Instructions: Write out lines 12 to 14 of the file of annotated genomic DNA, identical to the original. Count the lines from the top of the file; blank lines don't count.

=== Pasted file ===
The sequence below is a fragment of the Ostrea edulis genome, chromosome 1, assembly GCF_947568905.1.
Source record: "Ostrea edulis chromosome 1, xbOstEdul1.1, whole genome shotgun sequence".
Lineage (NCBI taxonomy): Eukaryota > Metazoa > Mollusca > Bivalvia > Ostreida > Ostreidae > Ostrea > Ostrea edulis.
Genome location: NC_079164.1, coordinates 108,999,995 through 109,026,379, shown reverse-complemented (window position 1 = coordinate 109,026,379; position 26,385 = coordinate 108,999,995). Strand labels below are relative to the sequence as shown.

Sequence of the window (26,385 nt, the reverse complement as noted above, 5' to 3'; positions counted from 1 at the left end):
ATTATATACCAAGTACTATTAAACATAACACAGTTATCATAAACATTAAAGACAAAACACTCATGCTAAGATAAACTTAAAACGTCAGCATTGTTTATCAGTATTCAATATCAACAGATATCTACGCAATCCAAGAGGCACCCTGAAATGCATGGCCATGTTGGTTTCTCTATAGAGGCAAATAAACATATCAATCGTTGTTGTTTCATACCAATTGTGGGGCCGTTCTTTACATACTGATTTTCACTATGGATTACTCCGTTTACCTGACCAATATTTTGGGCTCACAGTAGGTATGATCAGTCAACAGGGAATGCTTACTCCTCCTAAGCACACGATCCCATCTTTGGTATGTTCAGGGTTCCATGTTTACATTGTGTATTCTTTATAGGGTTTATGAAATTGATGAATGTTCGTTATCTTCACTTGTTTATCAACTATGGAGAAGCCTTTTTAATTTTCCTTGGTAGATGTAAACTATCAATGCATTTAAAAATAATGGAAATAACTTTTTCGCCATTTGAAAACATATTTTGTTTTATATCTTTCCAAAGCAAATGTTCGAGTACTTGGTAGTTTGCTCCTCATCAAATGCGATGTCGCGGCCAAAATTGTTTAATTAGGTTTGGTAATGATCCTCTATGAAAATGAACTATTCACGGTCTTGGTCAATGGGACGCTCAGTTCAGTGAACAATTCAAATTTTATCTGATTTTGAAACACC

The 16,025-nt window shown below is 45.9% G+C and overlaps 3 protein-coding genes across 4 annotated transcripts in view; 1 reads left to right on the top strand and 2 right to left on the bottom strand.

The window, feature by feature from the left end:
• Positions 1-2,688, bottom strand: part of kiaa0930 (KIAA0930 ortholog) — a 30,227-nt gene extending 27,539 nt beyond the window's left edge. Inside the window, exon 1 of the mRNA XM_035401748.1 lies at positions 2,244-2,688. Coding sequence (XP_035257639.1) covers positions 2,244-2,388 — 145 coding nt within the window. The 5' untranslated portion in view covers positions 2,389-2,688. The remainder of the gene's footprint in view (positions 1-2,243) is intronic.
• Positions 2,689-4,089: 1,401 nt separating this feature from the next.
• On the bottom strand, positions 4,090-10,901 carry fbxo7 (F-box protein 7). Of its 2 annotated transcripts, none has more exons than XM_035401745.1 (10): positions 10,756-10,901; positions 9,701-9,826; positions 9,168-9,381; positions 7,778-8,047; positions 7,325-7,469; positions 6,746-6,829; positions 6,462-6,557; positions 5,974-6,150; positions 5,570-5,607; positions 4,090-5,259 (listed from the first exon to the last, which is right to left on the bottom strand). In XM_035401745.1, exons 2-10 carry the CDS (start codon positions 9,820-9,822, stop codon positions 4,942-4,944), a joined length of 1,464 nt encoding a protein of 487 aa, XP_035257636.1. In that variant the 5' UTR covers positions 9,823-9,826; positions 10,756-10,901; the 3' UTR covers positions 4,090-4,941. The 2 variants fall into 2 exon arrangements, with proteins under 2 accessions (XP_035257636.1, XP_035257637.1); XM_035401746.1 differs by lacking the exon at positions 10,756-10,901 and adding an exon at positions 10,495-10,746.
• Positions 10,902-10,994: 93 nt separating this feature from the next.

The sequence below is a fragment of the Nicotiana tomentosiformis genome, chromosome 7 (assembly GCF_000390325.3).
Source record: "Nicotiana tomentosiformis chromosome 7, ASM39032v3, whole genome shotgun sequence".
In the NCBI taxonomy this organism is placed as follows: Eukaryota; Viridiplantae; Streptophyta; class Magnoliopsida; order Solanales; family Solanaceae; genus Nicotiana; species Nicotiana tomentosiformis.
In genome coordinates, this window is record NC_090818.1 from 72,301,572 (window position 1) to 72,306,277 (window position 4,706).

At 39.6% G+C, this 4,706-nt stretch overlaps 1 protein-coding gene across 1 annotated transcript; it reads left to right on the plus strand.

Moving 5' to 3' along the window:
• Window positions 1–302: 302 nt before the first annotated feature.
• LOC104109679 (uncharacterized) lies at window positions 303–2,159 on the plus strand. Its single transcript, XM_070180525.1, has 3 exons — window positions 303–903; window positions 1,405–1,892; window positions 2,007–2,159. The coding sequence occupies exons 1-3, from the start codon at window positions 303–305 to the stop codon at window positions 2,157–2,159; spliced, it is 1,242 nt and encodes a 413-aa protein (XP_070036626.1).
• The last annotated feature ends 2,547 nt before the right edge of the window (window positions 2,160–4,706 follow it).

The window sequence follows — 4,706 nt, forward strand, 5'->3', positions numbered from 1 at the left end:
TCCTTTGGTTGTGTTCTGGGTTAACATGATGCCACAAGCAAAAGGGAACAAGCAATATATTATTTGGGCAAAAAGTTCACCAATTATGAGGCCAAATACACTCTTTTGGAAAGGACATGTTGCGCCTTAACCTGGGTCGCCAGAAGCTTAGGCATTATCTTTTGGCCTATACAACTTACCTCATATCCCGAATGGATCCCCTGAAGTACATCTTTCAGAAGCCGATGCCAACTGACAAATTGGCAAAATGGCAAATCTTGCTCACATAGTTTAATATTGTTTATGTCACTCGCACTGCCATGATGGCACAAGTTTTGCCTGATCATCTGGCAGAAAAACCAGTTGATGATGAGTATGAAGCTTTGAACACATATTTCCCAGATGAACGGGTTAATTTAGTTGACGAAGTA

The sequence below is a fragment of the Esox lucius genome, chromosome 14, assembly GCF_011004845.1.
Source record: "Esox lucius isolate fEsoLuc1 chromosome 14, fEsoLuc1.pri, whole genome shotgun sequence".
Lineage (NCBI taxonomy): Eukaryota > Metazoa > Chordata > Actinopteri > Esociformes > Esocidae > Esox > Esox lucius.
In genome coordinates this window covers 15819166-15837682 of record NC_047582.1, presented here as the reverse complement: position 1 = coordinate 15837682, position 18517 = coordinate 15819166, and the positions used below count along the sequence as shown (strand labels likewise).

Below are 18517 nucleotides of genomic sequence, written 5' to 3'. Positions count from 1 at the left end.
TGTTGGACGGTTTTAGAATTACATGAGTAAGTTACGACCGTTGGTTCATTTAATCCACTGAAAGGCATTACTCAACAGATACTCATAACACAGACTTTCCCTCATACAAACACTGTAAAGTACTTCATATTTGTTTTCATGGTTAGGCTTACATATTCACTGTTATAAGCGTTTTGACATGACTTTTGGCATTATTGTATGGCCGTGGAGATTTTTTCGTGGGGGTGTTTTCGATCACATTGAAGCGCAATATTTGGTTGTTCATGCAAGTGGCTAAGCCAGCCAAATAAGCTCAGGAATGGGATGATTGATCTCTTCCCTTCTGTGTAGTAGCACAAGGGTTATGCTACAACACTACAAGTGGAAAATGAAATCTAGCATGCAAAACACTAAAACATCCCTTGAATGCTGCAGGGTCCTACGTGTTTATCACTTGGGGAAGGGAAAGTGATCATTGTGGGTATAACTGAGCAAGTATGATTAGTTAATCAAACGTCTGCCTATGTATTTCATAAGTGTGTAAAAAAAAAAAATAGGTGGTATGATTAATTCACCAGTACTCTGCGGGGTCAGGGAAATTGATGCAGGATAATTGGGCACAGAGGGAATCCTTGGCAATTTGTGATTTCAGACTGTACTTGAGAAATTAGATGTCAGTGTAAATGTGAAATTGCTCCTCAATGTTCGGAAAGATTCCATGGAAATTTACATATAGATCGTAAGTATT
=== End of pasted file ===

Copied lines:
• Positions 10,902-10,994: 93 nt separating this feature from the next.

The sequence below is a fragment of the Nicotiana tomentosiformis genome, chromosome 7 (assembly GCF_000390325.3).
Source record: "Nicotiana tomentosiformis chromosome 7, ASM39032v3, whole genome shotgun sequence".